Bequeathed to the nation in 1897, the Wallace Collection displays outstanding works collected by the Marquesses of Hertford and Sir Richard Wallace in the 18th and 19th centuries.

The Wallace Collection is a family collection in origin – but no ordinary family. The 4th Marquess, an almost obsessive collector of art, left it all to his illegitimate son and fellow enthusiast, Richard Wallace. Wallace's widow, in turn, left the entire extraordinary collection to the nation – one of the greatest ever bequests of art to the public.

What’s it like?

One of the most charming and approachable ways to enjoy an internationally renowned collection.

Shortly after Wallace brought his inheritance to London from Paris, he loaned every last piece to Bethnal Green Museum to make it available to the public – the sense that these exquisite works of art belong to us all is never lost in the sumptuous, aristocratic surroundings.

What should I see?

Nobody knows who he is, but everybody loves The Laughing Cavalier (1624) by Frans Hals. The flamboyant figure is neither laughing nor a cavalier (the title was invented in the late 19th century), but the twinkle in his eye and excellent moustache are almost guaranteed to put you in a good mood.

Don’t skip the astonishing collections of arms and armour, including the extremely rare and well-preserved equestrian armour from around 1480. An example of the German ‘Gothic’ style, the near-complete assembly evokes the elegance and power of the medieval knight.

Famous views of Venice by the 18th-century master Canaletto capture the colour and splendour of the city and were keenly sought after by British tourists on the Grand Tour. The 1st Marquess acquired two of the artist's finest paintings – different views of Venice’s inner harbour – probably as a souvenir from his own travels in Italy.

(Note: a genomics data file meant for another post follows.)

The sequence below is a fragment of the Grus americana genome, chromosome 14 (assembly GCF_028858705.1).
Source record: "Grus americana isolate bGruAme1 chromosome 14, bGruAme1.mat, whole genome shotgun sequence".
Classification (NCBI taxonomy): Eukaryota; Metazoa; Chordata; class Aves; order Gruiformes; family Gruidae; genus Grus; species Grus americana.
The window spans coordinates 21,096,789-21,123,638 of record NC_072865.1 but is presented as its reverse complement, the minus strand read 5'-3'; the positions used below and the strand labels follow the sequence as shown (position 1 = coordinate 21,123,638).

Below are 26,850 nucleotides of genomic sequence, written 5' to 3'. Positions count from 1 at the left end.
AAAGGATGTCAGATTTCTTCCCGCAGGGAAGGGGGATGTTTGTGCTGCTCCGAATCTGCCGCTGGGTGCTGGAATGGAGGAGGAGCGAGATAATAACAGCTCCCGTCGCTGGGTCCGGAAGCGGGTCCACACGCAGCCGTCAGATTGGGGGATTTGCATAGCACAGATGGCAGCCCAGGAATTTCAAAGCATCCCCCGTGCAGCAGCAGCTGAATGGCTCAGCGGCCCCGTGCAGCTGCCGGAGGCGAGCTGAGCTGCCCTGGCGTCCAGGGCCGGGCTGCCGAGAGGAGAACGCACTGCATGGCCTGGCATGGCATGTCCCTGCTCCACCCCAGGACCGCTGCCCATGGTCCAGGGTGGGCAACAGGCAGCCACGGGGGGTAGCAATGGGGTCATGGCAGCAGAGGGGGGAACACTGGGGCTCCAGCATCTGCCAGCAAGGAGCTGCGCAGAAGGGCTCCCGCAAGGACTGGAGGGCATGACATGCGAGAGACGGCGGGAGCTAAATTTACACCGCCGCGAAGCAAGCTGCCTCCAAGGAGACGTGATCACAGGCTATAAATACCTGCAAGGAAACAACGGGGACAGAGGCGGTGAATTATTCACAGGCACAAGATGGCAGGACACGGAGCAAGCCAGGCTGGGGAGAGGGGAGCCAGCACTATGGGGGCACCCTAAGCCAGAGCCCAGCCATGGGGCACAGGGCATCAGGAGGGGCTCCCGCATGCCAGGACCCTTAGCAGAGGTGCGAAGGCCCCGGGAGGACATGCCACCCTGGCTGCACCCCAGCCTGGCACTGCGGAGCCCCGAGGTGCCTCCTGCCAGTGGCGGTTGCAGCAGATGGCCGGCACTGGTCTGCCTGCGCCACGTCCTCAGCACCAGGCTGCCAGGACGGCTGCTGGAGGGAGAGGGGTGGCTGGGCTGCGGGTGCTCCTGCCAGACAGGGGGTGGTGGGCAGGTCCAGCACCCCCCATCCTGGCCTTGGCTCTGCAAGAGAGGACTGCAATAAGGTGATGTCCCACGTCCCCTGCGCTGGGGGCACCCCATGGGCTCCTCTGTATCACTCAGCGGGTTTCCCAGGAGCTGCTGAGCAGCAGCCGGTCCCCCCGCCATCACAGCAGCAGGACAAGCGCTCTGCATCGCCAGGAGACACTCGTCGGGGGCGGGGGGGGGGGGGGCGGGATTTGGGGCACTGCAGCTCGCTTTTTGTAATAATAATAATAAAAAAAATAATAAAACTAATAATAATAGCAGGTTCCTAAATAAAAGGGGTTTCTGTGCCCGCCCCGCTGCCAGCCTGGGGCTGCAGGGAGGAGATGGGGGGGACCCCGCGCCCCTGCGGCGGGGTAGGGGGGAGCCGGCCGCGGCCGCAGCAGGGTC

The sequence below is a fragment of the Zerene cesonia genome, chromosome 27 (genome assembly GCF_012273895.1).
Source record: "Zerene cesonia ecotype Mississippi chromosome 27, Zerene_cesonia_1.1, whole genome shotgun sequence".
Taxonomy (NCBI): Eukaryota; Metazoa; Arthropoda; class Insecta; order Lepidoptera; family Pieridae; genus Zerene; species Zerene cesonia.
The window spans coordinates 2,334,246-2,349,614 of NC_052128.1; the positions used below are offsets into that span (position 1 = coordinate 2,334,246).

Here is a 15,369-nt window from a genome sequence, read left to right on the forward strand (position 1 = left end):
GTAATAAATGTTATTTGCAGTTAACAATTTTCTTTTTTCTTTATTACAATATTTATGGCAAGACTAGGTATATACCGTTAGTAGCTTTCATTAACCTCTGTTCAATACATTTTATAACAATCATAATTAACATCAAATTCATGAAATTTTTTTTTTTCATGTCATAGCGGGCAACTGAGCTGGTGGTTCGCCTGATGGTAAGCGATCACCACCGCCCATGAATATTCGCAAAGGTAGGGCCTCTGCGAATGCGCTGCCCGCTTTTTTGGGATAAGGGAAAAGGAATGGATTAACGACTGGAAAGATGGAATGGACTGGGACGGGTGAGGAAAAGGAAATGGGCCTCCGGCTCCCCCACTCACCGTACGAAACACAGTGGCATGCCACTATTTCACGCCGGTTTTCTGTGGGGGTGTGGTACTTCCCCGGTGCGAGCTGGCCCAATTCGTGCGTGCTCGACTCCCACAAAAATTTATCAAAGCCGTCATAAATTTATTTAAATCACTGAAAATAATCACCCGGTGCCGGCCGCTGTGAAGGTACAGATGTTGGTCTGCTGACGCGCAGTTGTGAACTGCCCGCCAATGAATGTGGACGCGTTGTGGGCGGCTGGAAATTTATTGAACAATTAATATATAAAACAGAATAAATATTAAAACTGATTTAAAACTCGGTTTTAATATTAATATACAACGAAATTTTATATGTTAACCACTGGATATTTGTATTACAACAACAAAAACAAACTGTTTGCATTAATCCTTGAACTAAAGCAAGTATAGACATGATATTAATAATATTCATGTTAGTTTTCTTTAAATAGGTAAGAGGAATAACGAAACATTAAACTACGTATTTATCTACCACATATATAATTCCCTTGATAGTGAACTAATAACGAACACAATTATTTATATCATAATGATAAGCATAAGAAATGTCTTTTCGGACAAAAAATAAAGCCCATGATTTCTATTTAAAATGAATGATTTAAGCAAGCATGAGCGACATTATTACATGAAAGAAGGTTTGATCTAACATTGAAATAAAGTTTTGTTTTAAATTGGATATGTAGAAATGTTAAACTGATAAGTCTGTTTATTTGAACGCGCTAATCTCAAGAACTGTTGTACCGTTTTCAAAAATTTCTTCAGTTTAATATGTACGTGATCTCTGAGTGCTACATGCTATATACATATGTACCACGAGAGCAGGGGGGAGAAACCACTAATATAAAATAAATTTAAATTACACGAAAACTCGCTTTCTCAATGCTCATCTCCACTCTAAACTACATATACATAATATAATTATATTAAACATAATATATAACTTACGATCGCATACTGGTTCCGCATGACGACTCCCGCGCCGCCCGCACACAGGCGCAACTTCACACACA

The Wallace Collection is currently crowdfunding through Art Happens to raise money to clean and restore two outstanding paintings of the iconic Doge’s palace by Canaletto.

What’s nearby?

For something completely different, discover the compelling and at times terrifying history of dentistry at the BDA Dental Museum, just over five minutes walk away.

There is a musical theme if you venture a little further on foot – the Royal Academy of Music Museum and the Handel & Hendrix Museum are about 10 minutes in opposite directions.

As The Wallace Collection is located right in the middle of London, a short ride on public transport will bring you to dozens more of the capital’s fantastic museums and galleries.

Tell me something I don’t know

The house itself was built by the Duke of Manchester in the 1700s because there was good duck shooting nearby. It was acquired in 1797 by the 2nd Marquess of Hertford, who was more interested in hosting amazing parties – including the Allied Sovereigns’ Ball after the defeat of Napoleon in 1814. The house has also been home to the French and Spanish embassies.

Help the Wallace Collection raise £17,500 to conserve two paintings by Canaletto to reveal the true colours of 18th-century Venice.

We need your help to clean and restore two iconic views of Venice – the Molo with Santa Maria della Salute and the Riva degli Schiavoni – by Canaletto, the great 18th-century Venetian painter. This pendant pair shows the iconic view of the Doge’s Palace in Venice from opposing sides and stunningly illustrates the master’s unrivalled ability to depict Venice’s magnificent glory.

Find out more and donate

18th century art19th century art

The Wallace Collection

Hertford House, Manchester Square, London, W1U 3BN

020 7563 9500


Opening times

Daily, including bank holidays, 10am – 5pm Closed 24 – 26 Dec

Free to all

20% off dining on Fridays and Saturdays, from 5pm.

Valid to 31 December 2018

Round off your visit to the Wallace Collection with a meal at Oliver Peyton's The Wallace Restaurant in the beautiful glazed courtyard. Show your National Art Pass to receive 20% off your bill for food and wine. This discount is available on Fridays and Saturdays, from 5pm. Booking required, see below for details.

Haven't got your pass yet? Learn more

Exhibitions at The Wallace Collection

Exhibitions nearby

Back to top